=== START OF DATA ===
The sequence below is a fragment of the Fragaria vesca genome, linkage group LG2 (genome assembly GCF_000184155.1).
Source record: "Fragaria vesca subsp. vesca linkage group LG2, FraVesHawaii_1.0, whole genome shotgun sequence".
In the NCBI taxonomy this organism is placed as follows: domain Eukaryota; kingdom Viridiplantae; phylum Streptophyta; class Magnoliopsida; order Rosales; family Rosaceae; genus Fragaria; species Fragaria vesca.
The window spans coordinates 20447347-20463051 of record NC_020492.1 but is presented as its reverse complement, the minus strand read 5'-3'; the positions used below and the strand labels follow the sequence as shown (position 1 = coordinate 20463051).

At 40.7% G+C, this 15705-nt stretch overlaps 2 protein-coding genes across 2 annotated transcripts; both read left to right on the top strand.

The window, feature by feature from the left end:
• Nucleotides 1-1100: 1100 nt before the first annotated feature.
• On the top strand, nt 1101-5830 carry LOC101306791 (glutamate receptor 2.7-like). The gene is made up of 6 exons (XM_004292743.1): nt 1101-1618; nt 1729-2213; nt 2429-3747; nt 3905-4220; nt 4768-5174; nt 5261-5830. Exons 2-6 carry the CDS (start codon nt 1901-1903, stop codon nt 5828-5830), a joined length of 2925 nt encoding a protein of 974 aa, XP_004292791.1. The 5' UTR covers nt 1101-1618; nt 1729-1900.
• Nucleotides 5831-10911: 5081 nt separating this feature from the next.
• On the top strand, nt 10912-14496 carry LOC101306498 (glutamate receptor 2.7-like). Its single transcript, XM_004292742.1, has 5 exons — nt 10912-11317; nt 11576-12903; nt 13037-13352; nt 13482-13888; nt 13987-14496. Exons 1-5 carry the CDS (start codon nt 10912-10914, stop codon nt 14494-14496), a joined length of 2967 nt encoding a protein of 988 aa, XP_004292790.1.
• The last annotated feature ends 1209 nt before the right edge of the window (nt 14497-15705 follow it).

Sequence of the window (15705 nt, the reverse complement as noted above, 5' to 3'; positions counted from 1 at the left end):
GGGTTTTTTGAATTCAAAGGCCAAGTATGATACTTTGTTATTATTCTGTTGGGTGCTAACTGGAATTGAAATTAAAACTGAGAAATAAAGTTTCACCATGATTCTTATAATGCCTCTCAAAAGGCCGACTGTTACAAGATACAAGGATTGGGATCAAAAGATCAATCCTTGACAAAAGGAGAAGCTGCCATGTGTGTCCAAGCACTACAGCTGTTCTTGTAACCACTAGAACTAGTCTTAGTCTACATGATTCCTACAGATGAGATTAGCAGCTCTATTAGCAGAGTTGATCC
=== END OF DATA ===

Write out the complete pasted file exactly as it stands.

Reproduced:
The sequence below is a fragment of the Fragaria vesca genome, linkage group LG2 (genome assembly GCF_000184155.1).
Source record: "Fragaria vesca subsp. vesca linkage group LG2, FraVesHawaii_1.0, whole genome shotgun sequence".
In the NCBI taxonomy this organism is placed as follows: domain Eukaryota; kingdom Viridiplantae; phylum Streptophyta; class Magnoliopsida; order Rosales; family Rosaceae; genus Fragaria; species Fragaria vesca.
The window spans coordinates 20447347-20463051 of record NC_020492.1 but is presented as its reverse complement, the minus strand read 5'-3'; the positions used below and the strand labels follow the sequence as shown (position 1 = coordinate 20463051).

At 40.7% G+C, this 15705-nt stretch overlaps 2 protein-coding genes across 2 annotated transcripts; both read left to right on the top strand.

The window, feature by feature from the left end:
• Nucleotides 1-1100: 1100 nt before the first annotated feature.
• On the top strand, nt 1101-5830 carry LOC101306791 (glutamate receptor 2.7-like). The gene is made up of 6 exons (XM_004292743.1): nt 1101-1618; nt 1729-2213; nt 2429-3747; nt 3905-4220; nt 4768-5174; nt 5261-5830. Exons 2-6 carry the CDS (start codon nt 1901-1903, stop codon nt 5828-5830), a joined length of 2925 nt encoding a protein of 974 aa, XP_004292791.1. The 5' UTR covers nt 1101-1618; nt 1729-1900.
• Nucleotides 5831-10911: 5081 nt separating this feature from the next.
• On the top strand, nt 10912-14496 carry LOC101306498 (glutamate receptor 2.7-like). Its single transcript, XM_004292742.1, has 5 exons — nt 10912-11317; nt 11576-12903; nt 13037-13352; nt 13482-13888; nt 13987-14496. Exons 1-5 carry the CDS (start codon nt 10912-10914, stop codon nt 14494-14496), a joined length of 2967 nt encoding a protein of 988 aa, XP_004292790.1.
• The last annotated feature ends 1209 nt before the right edge of the window (nt 14497-15705 follow it).

Sequence of the window (15705 nt, the reverse complement as noted above, 5' to 3'; positions counted from 1 at the left end):
GGGTTTTTTGAATTCAAAGGCCAAGTATGATACTTTGTTATTATTCTGTTGGGTGCTAACTGGAATTGAAATTAAAACTGAGAAATAAAGTTTCACCATGATTCTTATAATGCCTCTCAAAAGGCCGACTGTTACAAGATACAAGGATTGGGATCAAAAGATCAATCCTTGACAAAAGGAGAAGCTGCCATGTGTGTCCAAGCACTACAGCTGTTCTTGTAACCACTAGAACTAGTCTTAGTCTACATGATTCCTACAGATGAGATTAGCAGCTCTATTAGCAGAGTTGATCC